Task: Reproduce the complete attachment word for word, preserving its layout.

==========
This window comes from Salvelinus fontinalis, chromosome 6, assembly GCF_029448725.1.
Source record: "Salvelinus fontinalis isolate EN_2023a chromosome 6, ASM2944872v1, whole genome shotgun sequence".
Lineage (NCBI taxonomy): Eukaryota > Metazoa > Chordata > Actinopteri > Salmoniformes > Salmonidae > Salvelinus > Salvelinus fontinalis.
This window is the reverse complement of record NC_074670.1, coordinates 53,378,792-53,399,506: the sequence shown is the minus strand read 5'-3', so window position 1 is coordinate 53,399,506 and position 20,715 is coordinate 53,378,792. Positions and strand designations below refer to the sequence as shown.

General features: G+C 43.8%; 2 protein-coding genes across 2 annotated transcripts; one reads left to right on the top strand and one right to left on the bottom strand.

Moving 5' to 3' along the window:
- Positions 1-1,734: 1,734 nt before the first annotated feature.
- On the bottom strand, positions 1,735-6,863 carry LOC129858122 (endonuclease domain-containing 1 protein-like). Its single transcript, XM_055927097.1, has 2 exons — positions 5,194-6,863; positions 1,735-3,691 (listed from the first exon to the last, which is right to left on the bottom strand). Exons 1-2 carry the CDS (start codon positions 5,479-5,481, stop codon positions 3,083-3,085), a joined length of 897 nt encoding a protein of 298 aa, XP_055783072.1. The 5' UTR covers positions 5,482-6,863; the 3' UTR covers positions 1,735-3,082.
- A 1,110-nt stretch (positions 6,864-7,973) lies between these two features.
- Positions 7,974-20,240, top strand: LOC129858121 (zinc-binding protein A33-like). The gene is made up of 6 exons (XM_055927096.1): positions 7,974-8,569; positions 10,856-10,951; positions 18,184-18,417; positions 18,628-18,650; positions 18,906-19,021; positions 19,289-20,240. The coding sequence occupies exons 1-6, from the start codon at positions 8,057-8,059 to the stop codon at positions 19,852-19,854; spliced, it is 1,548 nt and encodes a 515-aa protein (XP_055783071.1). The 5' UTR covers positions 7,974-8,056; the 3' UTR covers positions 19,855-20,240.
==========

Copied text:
This window comes from Salvelinus fontinalis, chromosome 6, assembly GCF_029448725.1.
Source record: "Salvelinus fontinalis isolate EN_2023a chromosome 6, ASM2944872v1, whole genome shotgun sequence".
Lineage (NCBI taxonomy): Eukaryota > Metazoa > Chordata > Actinopteri > Salmoniformes > Salmonidae > Salvelinus > Salvelinus fontinalis.
This window is the reverse complement of record NC_074670.1, coordinates 53,378,792-53,399,506: the sequence shown is the minus strand read 5'-3', so window position 1 is coordinate 53,399,506 and position 20,715 is coordinate 53,378,792. Positions and strand designations below refer to the sequence as shown.

General features: G+C 43.8%; 2 protein-coding genes across 2 annotated transcripts; one reads left to right on the top strand and one right to left on the bottom strand.

Moving 5' to 3' along the window:
- Positions 1-1,734: 1,734 nt before the first annotated feature.
- On the bottom strand, positions 1,735-6,863 carry LOC129858122 (endonuclease domain-containing 1 protein-like). Its single transcript, XM_055927097.1, has 2 exons — positions 5,194-6,863; positions 1,735-3,691 (listed from the first exon to the last, which is right to left on the bottom strand). Exons 1-2 carry the CDS (start codon positions 5,479-5,481, stop codon positions 3,083-3,085), a joined length of 897 nt encoding a protein of 298 aa, XP_055783072.1. The 5' UTR covers positions 5,482-6,863; the 3' UTR covers positions 1,735-3,082.
- A 1,110-nt stretch (positions 6,864-7,973) lies between these two features.
- Positions 7,974-20,240, top strand: LOC129858121 (zinc-binding protein A33-like). The gene is made up of 6 exons (XM_055927096.1): positions 7,974-8,569; positions 10,856-10,951; positions 18,184-18,417; positions 18,628-18,650; positions 18,906-19,021; positions 19,289-20,240. The coding sequence occupies exons 1-6, from the start codon at positions 8,057-8,059 to the stop codon at positions 19,852-19,854; spliced, it is 1,548 nt and encodes a 515-aa protein (XP_055783071.1). The 5' UTR covers positions 7,974-8,056; the 3' UTR covers positions 19,855-20,240.